To view the full text of the agreement between the United States, Mexico and Canada, click here. If the agreement persists decades later, it is no longer at the forefront of Canadian politics.  It was replaced in 1994 by the North American Free Trade Agreement (NAFTA). Jean Chrétien`s Liberals were elected in the 1993 election, in part with a promise to renegotiate important work and environmental elements of NAFTA. Indeed, an agreement was reached with Bill Clinton`s Democrats, which created separate secondary activities in order to dispel these two concerns. As stated in the agreement, the main objectives of the Canada-U.S. Free Trade Agreement were: others feared that free trade would have negative effects, feared capital flight and job insecurity due to international outsourcing, and also that closer economic relations with the southern giant risked an erosion of Canadian sovereignty. Opponents included Mel Watkins of the University of Toronto and David Crane of the Toronto Star, one of Canada`s leading newspapers. The Liberal Party of Canada has traditionally supported free trade.  Free trade in natural products was a central theme of the 1911 Canadian legislative election. The Conservative Party ran an election campaign with anti-American rhetoric, and the Liberals lost the election. The issue of free trade did not reach this level of national celebrity in Canada for many decades. Over the next two decades, a number of academic economists studied the impact of a free trade agreement between the two countries.
Several of them – Ronald Wonnacott and Paul Wonnacott, Richard G. Harris and David Cox – concluded that Canadian real GDP would increase significantly if U.S. and Canadian tariffs and other trade barriers were eliminated and that Canadian industry could therefore produce more widely and efficiently. Other economists on the free trade side were John Whalley of the University of Western Ontario and Richard Lipsey of the C.D. Howe Institute.  After the signing of the act of judgment, the Canadian government considered proposing free trade agreements in other economic sectors. However, the U.S. government was less sensitive to this idea and did want to end some of the pact`s guarantees. Canadian attention has focused on the issue of a broader free trade agreement between the two countries.  U.S. President Ronald Reagan welcomed the Canadian initiative and the U.S. Congress gave the President the authority to sign a free trade agreement with Canada, subject to preliminary consideration by Congress until October 5, 1987.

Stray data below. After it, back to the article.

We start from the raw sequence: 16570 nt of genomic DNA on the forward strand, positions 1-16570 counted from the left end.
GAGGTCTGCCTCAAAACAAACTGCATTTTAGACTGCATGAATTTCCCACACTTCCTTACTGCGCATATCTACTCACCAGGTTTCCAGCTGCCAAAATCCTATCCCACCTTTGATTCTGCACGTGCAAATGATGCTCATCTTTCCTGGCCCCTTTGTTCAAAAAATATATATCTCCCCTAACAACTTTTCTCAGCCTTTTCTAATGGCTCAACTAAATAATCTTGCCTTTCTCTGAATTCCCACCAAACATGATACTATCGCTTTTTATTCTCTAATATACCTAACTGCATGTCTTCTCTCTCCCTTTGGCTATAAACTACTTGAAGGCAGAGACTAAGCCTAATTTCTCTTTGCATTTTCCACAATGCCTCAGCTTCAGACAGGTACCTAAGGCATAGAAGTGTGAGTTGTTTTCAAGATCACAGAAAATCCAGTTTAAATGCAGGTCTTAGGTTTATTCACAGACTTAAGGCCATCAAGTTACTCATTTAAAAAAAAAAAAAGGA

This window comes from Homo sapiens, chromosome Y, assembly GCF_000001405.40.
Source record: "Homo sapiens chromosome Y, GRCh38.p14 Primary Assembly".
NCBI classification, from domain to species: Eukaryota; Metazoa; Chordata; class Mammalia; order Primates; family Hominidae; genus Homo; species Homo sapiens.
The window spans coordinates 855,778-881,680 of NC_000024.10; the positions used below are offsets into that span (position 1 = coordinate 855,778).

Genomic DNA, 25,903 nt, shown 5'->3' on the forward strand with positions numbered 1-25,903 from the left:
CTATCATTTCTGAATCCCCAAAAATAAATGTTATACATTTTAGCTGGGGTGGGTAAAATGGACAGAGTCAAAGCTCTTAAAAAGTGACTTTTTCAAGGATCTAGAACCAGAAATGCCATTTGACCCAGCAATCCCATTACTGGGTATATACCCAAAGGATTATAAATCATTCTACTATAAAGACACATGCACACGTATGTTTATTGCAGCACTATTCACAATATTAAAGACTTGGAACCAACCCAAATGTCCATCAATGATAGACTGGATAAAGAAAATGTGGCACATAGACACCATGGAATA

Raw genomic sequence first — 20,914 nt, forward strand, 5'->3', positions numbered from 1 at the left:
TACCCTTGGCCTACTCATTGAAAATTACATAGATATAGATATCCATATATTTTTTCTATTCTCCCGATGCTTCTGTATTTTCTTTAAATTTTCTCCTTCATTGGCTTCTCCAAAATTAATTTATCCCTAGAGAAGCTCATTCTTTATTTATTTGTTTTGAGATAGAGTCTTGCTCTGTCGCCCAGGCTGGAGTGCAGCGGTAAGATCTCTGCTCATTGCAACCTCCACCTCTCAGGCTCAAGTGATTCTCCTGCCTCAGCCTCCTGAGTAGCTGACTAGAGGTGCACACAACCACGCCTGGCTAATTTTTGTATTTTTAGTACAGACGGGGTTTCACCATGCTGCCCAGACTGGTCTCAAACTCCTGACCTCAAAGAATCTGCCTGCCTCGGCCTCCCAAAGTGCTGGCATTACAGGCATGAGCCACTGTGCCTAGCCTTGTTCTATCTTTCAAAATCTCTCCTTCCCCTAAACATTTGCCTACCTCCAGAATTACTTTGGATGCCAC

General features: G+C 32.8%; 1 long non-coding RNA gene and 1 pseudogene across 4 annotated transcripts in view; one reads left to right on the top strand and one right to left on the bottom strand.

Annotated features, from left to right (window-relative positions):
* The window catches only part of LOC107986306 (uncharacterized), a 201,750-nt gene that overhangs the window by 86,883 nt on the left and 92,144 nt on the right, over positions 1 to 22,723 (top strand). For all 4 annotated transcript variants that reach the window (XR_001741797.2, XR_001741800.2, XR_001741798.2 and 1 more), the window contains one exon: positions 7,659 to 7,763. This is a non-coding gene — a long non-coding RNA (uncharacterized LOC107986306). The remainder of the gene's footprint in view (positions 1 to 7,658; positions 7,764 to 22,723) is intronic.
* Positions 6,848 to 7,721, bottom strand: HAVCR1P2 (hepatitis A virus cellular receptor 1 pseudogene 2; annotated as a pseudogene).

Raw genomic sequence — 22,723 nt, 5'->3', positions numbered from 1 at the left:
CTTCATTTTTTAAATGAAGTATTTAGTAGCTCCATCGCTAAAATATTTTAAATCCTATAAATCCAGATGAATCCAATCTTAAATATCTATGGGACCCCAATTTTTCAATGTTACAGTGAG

In May 1986, Canadian and U.S. negotiators began working on a trade agreement. The Canadian team was led by former Assistant Secretary of the Treasury Simon Reisman and the U.S. side by Peter O. Murphy, former U.S. Trade Assistant in Geneva. During the negotiations, Canada retained the right to protect its cultural industries and sectors such as education and health. In addition, some resources, such as water, should be removed from the agreement. Canadians have failed to win free competition for U.S. government procurement.
Canadian negotiators also insisted that a dispute settlement mechanism be included.  The debate in Canada over the implementation of the negotiated agreement has been highly controversial. Canada`s opposition Liberal Party, led by John Turner, strongly opposed the deal, saying it would “tear it apart” if he became prime minister. The opposition New Democratic Party, led by Ed Broadbent, also strongly opposed the deal. . . .